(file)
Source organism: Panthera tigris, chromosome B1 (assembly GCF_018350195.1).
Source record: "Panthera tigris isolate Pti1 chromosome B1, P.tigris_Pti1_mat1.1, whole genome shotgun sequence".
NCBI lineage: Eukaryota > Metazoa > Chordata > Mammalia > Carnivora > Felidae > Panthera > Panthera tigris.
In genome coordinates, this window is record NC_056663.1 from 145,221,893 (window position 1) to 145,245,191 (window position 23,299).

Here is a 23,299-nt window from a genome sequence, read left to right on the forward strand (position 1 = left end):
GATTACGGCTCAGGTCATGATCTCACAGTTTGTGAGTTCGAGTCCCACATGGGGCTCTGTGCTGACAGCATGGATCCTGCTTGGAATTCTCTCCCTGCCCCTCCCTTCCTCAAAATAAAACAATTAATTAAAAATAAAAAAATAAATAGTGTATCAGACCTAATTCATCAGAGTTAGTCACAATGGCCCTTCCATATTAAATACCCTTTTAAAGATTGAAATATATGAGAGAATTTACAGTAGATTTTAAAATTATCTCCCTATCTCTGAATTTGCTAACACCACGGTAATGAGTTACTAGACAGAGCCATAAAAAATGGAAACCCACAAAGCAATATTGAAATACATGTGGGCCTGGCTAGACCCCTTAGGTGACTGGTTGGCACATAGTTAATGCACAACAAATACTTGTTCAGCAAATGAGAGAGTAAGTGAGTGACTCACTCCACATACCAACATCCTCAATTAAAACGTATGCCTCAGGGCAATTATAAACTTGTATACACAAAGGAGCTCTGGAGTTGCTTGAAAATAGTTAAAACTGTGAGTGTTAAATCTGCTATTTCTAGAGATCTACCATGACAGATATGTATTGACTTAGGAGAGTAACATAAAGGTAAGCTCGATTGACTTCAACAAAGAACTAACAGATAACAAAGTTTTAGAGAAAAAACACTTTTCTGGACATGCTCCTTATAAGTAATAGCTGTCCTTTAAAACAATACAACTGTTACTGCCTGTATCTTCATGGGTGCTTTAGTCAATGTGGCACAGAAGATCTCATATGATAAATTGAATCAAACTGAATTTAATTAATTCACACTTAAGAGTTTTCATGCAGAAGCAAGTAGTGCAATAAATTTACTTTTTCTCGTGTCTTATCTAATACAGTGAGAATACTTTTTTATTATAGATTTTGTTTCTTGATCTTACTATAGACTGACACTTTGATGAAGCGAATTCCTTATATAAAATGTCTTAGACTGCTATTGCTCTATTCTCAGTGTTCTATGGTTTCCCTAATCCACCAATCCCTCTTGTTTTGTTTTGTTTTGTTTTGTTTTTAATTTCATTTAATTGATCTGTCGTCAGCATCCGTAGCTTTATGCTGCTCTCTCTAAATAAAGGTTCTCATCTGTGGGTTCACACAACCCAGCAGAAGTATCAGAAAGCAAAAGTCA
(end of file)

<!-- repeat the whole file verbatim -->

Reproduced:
Source organism: Panthera tigris, chromosome B1 (assembly GCF_018350195.1).
Source record: "Panthera tigris isolate Pti1 chromosome B1, P.tigris_Pti1_mat1.1, whole genome shotgun sequence".
NCBI lineage: Eukaryota > Metazoa > Chordata > Mammalia > Carnivora > Felidae > Panthera > Panthera tigris.
In genome coordinates, this window is record NC_056663.1 from 145,221,893 (window position 1) to 145,245,191 (window position 23,299).

Here is a 23,299-nt window from a genome sequence, read left to right on the forward strand (position 1 = left end):
GATTACGGCTCAGGTCATGATCTCACAGTTTGTGAGTTCGAGTCCCACATGGGGCTCTGTGCTGACAGCATGGATCCTGCTTGGAATTCTCTCCCTGCCCCTCCCTTCCTCAAAATAAAACAATTAATTAAAAATAAAAAAATAAATAGTGTATCAGACCTAATTCATCAGAGTTAGTCACAATGGCCCTTCCATATTAAATACCCTTTTAAAGATTGAAATATATGAGAGAATTTACAGTAGATTTTAAAATTATCTCCCTATCTCTGAATTTGCTAACACCACGGTAATGAGTTACTAGACAGAGCCATAAAAAATGGAAACCCACAAAGCAATATTGAAATACATGTGGGCCTGGCTAGACCCCTTAGGTGACTGGTTGGCACATAGTTAATGCACAACAAATACTTGTTCAGCAAATGAGAGAGTAAGTGAGTGACTCACTCCACATACCAACATCCTCAATTAAAACGTATGCCTCAGGGCAATTATAAACTTGTATACACAAAGGAGCTCTGGAGTTGCTTGAAAATAGTTAAAACTGTGAGTGTTAAATCTGCTATTTCTAGAGATCTACCATGACAGATATGTATTGACTTAGGAGAGTAACATAAAGGTAAGCTCGATTGACTTCAACAAAGAACTAACAGATAACAAAGTTTTAGAGAAAAAACACTTTTCTGGACATGCTCCTTATAAGTAATAGCTGTCCTTTAAAACAATACAACTGTTACTGCCTGTATCTTCATGGGTGCTTTAGTCAATGTGGCACAGAAGATCTCATATGATAAATTGAATCAAACTGAATTTAATTAATTCACACTTAAGAGTTTTCATGCAGAAGCAAGTAGTGCAATAAATTTACTTTTTCTCGTGTCTTATCTAATACAGTGAGAATACTTTTTTATTATAGATTTTGTTTCTTGATCTTACTATAGACTGACACTTTGATGAAGCGAATTCCTTATATAAAATGTCTTAGACTGCTATTGCTCTATTCTCAGTGTTCTATGGTTTCCCTAATCCACCAATCCCTCTTGTTTTGTTTTGTTTTGTTTTGTTTTTAATTTCATTTAATTGATCTGTCGTCAGCATCCGTAGCTTTATGCTGCTCTCTCTAAATAAAGGTTCTCATCTGTGGGTTCACACAACCCAGCAGAAGTATCAGAAAGCAAAAGTCA